What I needed to be doing was consciously and explicitly deciding on my priorities every day. It has taken me some time to develop this habit, but it has made a tremendous difference for me. The breakthrough for me came through Stephen Covey’s The 7 Habits of Highly Effective People. In Habit 3, Put First Things First, he recommends crafting a personal mission statement and revisiting it every week at the beginning of the week. After revisiting the mission statement and revising if necessary, he advocates listing out all of the roles you will fill that week and setting goals to achieve that week. In that way, you consider your time holistically and also proactively set goals for yourself based on that understanding.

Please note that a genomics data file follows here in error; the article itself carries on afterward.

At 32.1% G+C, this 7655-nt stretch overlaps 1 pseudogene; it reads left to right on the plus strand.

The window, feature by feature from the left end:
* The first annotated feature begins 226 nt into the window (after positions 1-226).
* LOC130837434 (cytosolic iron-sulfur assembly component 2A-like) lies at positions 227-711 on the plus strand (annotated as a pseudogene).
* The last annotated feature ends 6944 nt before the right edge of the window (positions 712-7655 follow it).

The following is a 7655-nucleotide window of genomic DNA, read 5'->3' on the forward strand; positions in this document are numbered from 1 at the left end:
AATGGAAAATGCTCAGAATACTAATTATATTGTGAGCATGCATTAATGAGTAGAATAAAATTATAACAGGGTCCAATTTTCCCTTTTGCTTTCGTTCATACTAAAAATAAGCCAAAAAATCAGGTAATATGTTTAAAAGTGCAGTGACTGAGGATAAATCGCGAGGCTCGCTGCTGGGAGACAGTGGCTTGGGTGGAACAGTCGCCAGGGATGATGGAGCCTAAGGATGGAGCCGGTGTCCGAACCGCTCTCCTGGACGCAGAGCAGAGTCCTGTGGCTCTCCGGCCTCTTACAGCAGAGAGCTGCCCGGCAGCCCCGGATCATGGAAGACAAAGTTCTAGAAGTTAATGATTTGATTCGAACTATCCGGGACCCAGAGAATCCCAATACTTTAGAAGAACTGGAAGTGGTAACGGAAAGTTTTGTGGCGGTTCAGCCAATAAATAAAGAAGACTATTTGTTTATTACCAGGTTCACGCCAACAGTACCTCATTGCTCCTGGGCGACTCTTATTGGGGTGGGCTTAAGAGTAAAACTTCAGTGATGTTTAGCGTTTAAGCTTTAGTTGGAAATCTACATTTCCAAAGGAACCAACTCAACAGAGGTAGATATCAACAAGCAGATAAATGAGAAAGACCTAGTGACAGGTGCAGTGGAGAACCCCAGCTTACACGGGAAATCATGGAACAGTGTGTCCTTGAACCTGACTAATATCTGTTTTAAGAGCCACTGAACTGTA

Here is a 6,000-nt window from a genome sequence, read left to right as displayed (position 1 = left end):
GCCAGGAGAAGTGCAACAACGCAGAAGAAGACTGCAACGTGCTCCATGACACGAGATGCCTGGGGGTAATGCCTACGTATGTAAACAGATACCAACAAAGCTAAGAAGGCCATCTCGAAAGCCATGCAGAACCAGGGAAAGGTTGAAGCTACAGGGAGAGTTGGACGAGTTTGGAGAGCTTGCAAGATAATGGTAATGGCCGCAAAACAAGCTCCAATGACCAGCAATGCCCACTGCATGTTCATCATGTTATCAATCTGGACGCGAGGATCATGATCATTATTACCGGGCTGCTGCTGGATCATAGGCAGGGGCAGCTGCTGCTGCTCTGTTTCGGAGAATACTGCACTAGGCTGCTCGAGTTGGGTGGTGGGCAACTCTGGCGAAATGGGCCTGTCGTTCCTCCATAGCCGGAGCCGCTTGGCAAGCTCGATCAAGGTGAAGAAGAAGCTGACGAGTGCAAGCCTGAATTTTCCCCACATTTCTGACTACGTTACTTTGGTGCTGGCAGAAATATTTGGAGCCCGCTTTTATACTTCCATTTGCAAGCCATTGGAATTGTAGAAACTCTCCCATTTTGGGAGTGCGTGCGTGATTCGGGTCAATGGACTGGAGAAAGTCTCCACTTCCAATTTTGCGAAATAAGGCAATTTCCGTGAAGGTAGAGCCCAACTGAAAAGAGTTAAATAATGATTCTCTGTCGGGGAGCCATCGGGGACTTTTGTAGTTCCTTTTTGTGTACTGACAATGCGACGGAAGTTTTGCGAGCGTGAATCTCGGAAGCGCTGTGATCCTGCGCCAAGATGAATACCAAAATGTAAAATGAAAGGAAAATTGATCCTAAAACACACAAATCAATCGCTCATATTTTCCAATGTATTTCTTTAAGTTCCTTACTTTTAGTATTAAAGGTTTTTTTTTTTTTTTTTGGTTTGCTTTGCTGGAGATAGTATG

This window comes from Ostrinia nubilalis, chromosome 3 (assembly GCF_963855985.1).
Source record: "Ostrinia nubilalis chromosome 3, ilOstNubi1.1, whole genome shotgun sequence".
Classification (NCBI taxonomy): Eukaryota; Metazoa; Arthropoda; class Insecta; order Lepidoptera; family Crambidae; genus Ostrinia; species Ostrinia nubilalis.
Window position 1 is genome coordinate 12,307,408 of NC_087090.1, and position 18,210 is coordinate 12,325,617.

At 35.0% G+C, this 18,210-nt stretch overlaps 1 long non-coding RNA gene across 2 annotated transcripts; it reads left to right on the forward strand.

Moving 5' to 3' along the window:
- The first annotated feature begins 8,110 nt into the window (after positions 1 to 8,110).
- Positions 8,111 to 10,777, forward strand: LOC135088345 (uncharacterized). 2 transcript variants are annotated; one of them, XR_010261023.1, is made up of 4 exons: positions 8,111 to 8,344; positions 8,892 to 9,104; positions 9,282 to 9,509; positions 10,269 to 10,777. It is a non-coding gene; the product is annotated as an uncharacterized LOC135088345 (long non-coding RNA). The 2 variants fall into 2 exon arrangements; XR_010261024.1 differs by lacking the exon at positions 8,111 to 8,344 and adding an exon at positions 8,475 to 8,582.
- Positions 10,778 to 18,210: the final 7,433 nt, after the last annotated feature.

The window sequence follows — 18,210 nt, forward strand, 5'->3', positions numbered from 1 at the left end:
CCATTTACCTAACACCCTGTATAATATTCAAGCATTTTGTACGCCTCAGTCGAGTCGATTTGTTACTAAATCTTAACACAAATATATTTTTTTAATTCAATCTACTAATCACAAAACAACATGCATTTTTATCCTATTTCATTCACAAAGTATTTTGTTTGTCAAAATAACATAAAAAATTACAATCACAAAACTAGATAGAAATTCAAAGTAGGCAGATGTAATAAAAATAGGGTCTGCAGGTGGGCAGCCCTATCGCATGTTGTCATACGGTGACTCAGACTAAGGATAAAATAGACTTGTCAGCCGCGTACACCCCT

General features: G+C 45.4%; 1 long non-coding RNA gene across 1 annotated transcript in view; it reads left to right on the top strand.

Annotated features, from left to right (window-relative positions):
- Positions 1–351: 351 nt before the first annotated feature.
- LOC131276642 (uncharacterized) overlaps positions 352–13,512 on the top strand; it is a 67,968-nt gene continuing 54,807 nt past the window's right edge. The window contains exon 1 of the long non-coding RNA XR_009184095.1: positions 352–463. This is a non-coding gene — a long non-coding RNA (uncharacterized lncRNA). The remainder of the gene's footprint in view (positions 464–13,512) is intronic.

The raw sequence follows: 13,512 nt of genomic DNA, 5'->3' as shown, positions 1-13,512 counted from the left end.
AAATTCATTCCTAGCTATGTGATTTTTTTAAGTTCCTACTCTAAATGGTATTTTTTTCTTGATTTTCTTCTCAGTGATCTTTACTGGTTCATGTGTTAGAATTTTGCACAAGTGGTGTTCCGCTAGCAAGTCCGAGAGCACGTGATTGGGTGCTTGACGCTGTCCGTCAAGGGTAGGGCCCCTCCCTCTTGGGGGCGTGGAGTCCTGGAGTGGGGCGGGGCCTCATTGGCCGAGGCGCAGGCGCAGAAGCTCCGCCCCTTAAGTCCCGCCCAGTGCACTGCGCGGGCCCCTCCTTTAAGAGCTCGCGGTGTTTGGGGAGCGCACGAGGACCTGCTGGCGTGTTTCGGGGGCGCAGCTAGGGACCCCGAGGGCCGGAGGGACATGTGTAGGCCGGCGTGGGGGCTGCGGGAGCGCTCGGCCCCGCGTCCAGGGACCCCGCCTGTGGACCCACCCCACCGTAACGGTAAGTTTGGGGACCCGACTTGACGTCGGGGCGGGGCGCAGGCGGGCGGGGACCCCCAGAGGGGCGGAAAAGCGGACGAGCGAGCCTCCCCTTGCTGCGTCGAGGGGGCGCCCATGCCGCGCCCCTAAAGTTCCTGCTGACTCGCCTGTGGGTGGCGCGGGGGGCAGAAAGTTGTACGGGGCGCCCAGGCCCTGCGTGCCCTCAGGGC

Although I had learned this strategy, it took me a long time to practically implement it. What has finally worked for me is spending time every Sunday adding tasks to each of several lists pertaining to roles I have (e.g., Servant of God, Researcher, Student). I add new goals, remove ones that no longer make sense, and add or take away deadlines depending on whether it is a priority to meet a particular goal that week. If there are any goals that need a set amount of time set aside for them, I add them to my calendar (I use iCloud Calendar). So, I start the week with an ideal plan for how the week will go and how I can best steward all of the roles God has given me.